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Serum Biomarkers as Predictors of Stage of Work-related Musculoskeletal Disorders

Barbe, Mary F. PhD; Gallagher, Sean PhD, CPE; Popoff, Steven N. PhD

JAAOS - Journal of the American Academy of Orthopaedic Surgeons: October 2013 - Volume 21 - Issue 10 - p 644–646
doi: 10.5435/JAAOS-21-10-644
On the Horizon From the ORS

Topics from the frontiers of basic research presented by the Orthopaedic Research Society.

From the Department of Anatomy and Cell Biology, Temple University School of Medicine, Philadelphia, PA (Dr. Barbe and Dr. Popoff), and the Department of Industrial and Systems Engineering, Auburn University, Auburn, AL (Dr. Gallagher).

None of the following authors or any immediate family member has received anything of value from or has stock or stock options held in a commercial company or institution related directly or indirectly to the subject of this article: Dr. Barbe, Dr. Gallagher, and Dr. Popoff.

Musculoskeletal disorders (MSDs) are a leading worldwide cause of long-term pain and physical disability,1 with diagnoses including tendinopathies, nerve compression syndromes, and muscular and joint disorders.2,3 Studies in people with upper extremity work-related MSDs (WMSDs) find evidence of inflammation, fibrosis, and degeneration in serum and musculotendinous tissues, although the timing of each is unknown.4-7 Serum biomarkers that might aid in pinpointing the stage of these disorders are being investigated.

Several risk factors have been identified, including forceful exertions, repetitive motion, and nonneutral body postures. A recent systematic review showed a consistent pattern of force-repetition interaction for musculoskeletal disorder risk, with low-force repetitive tasks demonstrating a modest increase in MSD risk, whereas high-force repetitive tasks result in rapid escalation in MSD risk, which is indicative of tissue fatigue failure.8

We have developed a rat model of voluntary reaching and handlepulling for food reward,9 in which reach rates and force levels were determined from epidemiologic studies. One goal of our laboratory is to identify biomarkers for monitoring disease progression of WMSDs and appropriate targeting of treatments. We recently examined whether serum inflammatory cytokines exhibit force × repetition interaction responses using this rat model.10 Serum tumor necrosis factor-α (TNF-α) shows a significant force × repetition interaction (P = 0.0003) with task performance (Figure 1, A). No increases in TNF-α were seen in low-force groups, but high increases were observed in rats performing high-repetition, high-force tasks.11-13 These results indicate that serum TNF-α follows the fatigue-failure theory during acute phases of ≤3 months. TNF-α and related cytokines may provide the best gauge of overall acute tissue damage resulting from repetitive, forceful exertions and may be the best biomarkers of this phase of WMSDs.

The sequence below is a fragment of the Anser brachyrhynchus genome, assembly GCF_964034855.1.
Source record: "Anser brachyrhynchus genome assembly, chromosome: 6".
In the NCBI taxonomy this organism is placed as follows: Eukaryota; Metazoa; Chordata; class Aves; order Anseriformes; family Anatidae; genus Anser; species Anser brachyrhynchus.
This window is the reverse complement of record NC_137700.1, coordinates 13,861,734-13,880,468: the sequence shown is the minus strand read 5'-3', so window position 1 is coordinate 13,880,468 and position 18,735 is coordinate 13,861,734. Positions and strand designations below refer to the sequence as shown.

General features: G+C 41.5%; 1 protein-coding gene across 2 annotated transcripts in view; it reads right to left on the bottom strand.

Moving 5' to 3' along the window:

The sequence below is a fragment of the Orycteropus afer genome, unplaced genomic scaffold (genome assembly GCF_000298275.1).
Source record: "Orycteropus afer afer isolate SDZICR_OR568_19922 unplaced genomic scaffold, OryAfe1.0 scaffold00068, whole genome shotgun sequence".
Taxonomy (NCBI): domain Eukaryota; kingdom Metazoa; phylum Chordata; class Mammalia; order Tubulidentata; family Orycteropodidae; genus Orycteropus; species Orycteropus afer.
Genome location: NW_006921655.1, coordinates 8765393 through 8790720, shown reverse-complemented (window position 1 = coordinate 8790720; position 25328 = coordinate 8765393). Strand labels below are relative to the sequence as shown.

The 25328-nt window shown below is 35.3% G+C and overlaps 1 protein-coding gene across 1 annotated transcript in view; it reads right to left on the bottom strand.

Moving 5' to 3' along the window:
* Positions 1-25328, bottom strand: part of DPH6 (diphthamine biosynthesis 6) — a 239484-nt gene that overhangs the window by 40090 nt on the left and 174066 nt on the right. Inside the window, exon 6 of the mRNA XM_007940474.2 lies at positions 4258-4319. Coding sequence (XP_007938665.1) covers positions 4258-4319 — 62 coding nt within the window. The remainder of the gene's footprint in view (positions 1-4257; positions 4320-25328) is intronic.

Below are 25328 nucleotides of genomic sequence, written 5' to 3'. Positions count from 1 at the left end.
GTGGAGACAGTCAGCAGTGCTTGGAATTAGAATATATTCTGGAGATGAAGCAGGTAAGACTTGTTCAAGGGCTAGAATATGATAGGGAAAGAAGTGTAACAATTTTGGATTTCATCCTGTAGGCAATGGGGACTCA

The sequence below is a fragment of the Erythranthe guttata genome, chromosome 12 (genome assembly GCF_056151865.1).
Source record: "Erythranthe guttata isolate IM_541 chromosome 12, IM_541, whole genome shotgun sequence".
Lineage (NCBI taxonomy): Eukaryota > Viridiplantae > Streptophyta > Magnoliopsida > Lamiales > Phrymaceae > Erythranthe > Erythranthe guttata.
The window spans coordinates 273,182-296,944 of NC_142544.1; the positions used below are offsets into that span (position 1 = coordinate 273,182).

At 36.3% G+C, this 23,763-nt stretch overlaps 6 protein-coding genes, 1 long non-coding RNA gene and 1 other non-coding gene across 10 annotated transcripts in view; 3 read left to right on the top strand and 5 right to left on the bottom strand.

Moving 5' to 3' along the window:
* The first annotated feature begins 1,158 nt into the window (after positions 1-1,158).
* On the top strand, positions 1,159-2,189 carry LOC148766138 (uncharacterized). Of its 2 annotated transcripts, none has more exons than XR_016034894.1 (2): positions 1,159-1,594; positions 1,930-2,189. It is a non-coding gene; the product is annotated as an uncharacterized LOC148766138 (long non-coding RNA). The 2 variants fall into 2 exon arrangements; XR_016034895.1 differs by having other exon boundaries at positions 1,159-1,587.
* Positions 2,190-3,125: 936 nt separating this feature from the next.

Figure 1

Figure 1

The timing of the inflammatory versus fibrotic responses with WMSDs is also of clinical interest. Studies have detected serum biomarkers of inflammation in patients with upper extremity WMSDs of short duration (≤3 months), including TNF-α,4-6 again suggesting a role for inflammatory cytokines early in the course of upper extremity WMSDs. However, studies examining tissues from patients with upper extremity WMSDs during surgical intervention show increased tissue fibrogenic proteins and fibrotic histopathology, which is indicative of deranged extracellular matrix production and degeneration in tissues by this time point.7

Therefore, we extended our rat studies to examine the effects of performing a high-repetition, low-force task for 24 weeks. Serum TNF-α levels increased early after training but declined by week 18 (Figure 1, B). In contrast, serum interleukin-10 (IL-10), an anti-inflammatory cytokine, increased steadily until week 18. This may be one reason for the decreasing TNF-α because IL-10 plays a key role in limiting immune responses.

We next examined serum for connective tissue growth factor (CTGF), an important mediator of fibrosis. Studies have shown that CTGF increases in tissues under conditions of overload or injury and that it is a key player in the pathogenesis of fibrosis.14 We observed increased serum and tissue CTGF by week 24, compared with controls (P = 0.03) (Figure 1, B). It is known that transforming growth factor-β1 induces CTGF expression, leading to fibroblast proliferation and collagen deposition.14 However, CTGF production is also regulated by TNF-α,15 which is an interesting fact considering their temporal relationship (Figure 1, B). Importantly, because the CTGF level is normally low in sera of healthy individuals, it may serve as a predictive biomarker for patients in the fibrotic stage of WMSDs.

Our results indicate that most serum inflammatory cytokines, including TNF-α, demonstrate force-repetition interactions. These findings support the use of key pro-inflammatory cytokines as biomarkers of acute tissue damage and the fatigue failure hypothesis as a mechanism underlying WMSDs. We have also observed significantly increased serum and tissue CTGF levels that correlated with tissue fibrosis. Additional studies are underway to determine whether elevated CTGF is an essential mediator of fibrotic events. If so, one could envision CTGF as a potential therapeutic target to prevent fibrosis and reduced function and as a serum biomarker of tissue fibrogenic changes occurring with WMSDs.

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